Series A, B and C Startup Funding Explained

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Contributor, Benzinga
March 7, 2022

The old adage that says “You have to spend money to make money” is especially true when it comes to startup funding. That’s because startups can’t get off the ground without seed money. Usually, seed money comes from venture capitalists or angel investors who provide funding in exchange for equity in the startup. 

However, most startups burn through their seed money very quickly. That’s because finding office space, getting computers and hiring the startup's first employees costs a lot of money.  Once that money is spent, the startup will have to seek additional capital. Oftentimes, this process is accomplished through series A, B and C funding. 

How Does Startup Funding Work?

When publicly traded companies need to raise money, they have two options: sell stock or borrow money. Startups, on the other hand, don’t have these options available to them for several important reasons. 

Startups are brand new companies that don’t have the assets to secure financing or a valuation that they can use to sell shares. So many startups turn to venture capitalists and angel investors. Other startups also use equity crowdfunding to raise capital, while others use a combination of both. 

Platforms like Wefunder and StartEngine have revolutionized the way startups raise capital. Early investors put money in and gain a share of equity in the startup. If the startup becomes successful, those early investments will look like peanuts in relation to how much equity the startup investor holds if the startup eventually goes public. 

Once the startup secures enough seed money to open its doors, it begins gaining a following or customer base. A social media company, for example, will use seed money to launch the platform and begin attracting new users to it. Or a food delivery company may hire its first drivers and sign contracts with food providers before advertising for new clients.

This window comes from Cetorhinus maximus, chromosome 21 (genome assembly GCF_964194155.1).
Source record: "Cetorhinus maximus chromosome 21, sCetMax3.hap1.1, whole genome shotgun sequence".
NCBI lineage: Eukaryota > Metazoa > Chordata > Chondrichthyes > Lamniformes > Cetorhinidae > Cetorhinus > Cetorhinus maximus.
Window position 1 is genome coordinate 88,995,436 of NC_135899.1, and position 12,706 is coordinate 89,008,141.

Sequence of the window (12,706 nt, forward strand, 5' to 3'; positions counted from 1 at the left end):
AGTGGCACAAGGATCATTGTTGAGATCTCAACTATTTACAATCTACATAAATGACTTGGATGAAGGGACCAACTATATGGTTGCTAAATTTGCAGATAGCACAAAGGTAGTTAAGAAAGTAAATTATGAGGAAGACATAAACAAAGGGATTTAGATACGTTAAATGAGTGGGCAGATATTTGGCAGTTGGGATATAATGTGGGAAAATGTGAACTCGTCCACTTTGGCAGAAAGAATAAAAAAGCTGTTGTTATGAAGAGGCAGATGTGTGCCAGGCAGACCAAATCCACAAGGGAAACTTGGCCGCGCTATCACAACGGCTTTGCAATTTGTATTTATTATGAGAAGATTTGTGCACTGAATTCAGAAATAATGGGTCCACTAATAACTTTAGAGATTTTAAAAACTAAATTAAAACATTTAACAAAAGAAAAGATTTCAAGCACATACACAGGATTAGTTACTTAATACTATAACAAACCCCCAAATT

At this point, the startup is not necessarily focused on making money but on making a splash in whatever industry the startup is a part of. Once the startup hits a saturation point where it has enough customers or visibility, it will very likely need additional cash infusions to make the transition from startup to money-making company. 

That’s when startups typically move on to Series A, B and hopefully C funding. 

What is Series A Startup Funding?

Series A startup funding is the point where a startup goes from a neat idea to a company that’s attracting attention from serious investors. That designation usually requires the startup to have reached or exceeded whatever performance metrics indicate success in the startup’s industry. An example would be a startup social media platform reaching a point where it has a million users, or a food delivery site doing several hundred deliveries per day in its chosen market. 

Whatever the metric is, when the startup reaches a point where it is seeking Series A funding, it has enough customers or users for the company to be valued. The most common sources of Series A funding are established venture capital (VC) firms or funds. In many cases, the VC entity that makes the largest investment at the Series A level becomes known as a lead investor. Lead investors help startups in several important ways. 

First, the lead investor can provide valuable experience and counsel when it comes to helping the startup expand into new markets and grow strategically. The startup’s ability to scale its growth and begin turning a profit will be key to securing Series B and Series C funding. Solid lead investors can assist in this process. 

When top-rated VC firms make large investments into startups, the startup gains additional visibility and goes up in value. The key thing investors are looking for at the Series A stage is upside. If a well-respected VC fund sees enough upside in a startup to make a Series A level investment, it bodes well for the startup’s future.  

However, the unfortunate truth is that most startups never progress past the Series A stage. Most VC firms are looking for more growth potential than startups offer when they solicit Series A funding. In response to this, many startups seek Series A funding through equity crowdfunding offerings. 

Series B Startup Funding

In the Series B funding stage, startups are looking for a round of funding to finance the next stage of their growth. A startup at the Series B funding stage has proven that it can attract a large-enough customer base or following to make investors believe the startup has a good chance of long-term success. This stage of funding will be used to build the startup all the way out to the point where it can serve clients in multiple markets.

So, in the case of a social media startup that reaches 1 million users, Series B funding will be used to expand the company’s operations beyond its original market. This process might mean hiring more customer service reps and sales professionals and expanding the in-house IT operation at the startup’s original headquarters.